One of the most quintessentially British things to do in London is indulge in an afternoon tea. Even though I’ve been living in London nearly (although not continuously) a year and a half, I’ve yet to indulge in this tradition. This was finally rectified when my class had the opportunity to visit The Ritz for afternoon tea in London.
The history of afternoon tea starts in the 19th century with Anna, the Dutchess of Bedford. A friend of Queen Victoria and one of the London elite, she often felt sluggish in the late afternoon and wanted something to satisfy the hunger, but not ruin dinner.
Small sandwiches and cakes with tea were offered to her and her friends. Overtime, these afternoon teas became a tradition and was used as a time for the ladies to exchange news and stories.
An activity which started with the upper-class then filtered down to more and more people. It transitioned from a light snack to a more indulgent affair with copious amounts of sandwiches and pastries.
Our class took the afternoon off from school to get all dressed up and have afternoon tea at one of the more iconic locations in London to do so, Palm Court at The Ritz.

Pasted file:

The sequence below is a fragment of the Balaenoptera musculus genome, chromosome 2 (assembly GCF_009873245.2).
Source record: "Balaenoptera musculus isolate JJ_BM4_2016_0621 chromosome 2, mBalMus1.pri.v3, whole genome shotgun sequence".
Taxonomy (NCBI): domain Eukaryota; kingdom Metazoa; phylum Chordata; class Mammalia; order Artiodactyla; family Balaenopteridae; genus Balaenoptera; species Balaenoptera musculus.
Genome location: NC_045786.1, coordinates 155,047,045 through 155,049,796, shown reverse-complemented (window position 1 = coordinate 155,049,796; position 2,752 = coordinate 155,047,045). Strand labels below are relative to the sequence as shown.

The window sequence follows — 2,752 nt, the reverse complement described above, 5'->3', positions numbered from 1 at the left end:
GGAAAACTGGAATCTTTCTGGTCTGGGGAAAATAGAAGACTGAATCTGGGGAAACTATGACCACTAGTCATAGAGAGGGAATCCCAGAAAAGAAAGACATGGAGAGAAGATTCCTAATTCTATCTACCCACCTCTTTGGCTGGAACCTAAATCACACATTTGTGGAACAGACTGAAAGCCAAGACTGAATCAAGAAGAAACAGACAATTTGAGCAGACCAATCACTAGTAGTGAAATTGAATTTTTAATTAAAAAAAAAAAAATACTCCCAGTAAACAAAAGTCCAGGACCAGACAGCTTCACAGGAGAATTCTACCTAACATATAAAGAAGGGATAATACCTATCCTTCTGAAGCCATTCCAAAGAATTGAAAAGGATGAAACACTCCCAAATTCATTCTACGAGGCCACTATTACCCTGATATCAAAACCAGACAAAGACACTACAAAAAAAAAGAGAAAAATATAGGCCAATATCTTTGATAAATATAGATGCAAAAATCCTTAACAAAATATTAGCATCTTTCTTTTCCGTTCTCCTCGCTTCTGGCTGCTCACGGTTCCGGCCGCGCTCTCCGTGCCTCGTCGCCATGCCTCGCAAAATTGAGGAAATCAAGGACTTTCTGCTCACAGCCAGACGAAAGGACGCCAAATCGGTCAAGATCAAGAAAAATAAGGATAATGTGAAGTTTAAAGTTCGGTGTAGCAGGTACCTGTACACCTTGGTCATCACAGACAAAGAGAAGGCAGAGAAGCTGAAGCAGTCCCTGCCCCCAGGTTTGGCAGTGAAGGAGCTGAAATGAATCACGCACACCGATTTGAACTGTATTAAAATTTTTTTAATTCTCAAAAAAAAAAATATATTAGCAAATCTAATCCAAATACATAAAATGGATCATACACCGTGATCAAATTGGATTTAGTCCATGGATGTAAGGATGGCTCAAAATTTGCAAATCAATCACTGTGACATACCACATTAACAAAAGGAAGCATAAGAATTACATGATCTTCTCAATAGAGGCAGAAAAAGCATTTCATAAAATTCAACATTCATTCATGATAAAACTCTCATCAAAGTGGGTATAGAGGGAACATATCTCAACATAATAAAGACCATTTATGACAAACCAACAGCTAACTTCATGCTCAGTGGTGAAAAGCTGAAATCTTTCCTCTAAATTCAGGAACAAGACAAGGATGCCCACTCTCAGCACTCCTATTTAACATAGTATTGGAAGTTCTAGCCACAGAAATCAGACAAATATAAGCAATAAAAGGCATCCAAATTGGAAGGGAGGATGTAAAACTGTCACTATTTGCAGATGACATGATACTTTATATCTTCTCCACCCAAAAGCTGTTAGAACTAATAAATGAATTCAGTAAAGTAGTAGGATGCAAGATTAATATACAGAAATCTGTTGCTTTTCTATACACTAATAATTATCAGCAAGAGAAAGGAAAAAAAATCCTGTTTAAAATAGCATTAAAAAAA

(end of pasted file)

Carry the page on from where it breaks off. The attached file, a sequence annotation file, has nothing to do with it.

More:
I went with the Ritz Royal English tea and each tea is brought out in silver teapots. Accompanying the tea, we started with a delicious assortment of sandwiches (I think I ate around 12…) and pastries. Pastry school students are the most analytical bunch eating pastries. 😉
The afternoon tea’s at five-star hotels can be on the somewhat pricer side (The Ritz is £50/person; £66 with a glass of champagne) however, they make up for that in the excellent service and delicious food, which you are able to request additional rounds. I didn’t eat lunch prior to tea, so I asked one of the waiters to keep it coming! Mid-way through the tea, they bring plates of sweet and savory scones with clotted cream and jam as well as a cart with additional desserts to sample. The scone service started the debate of jam or clotted cream first?!
All and all it was an excellent outing as a class. A great way to check out the service of a five-star hotel, taste new pastries and gain inspiration for the kitchen and indulge in a long-standing English tradition.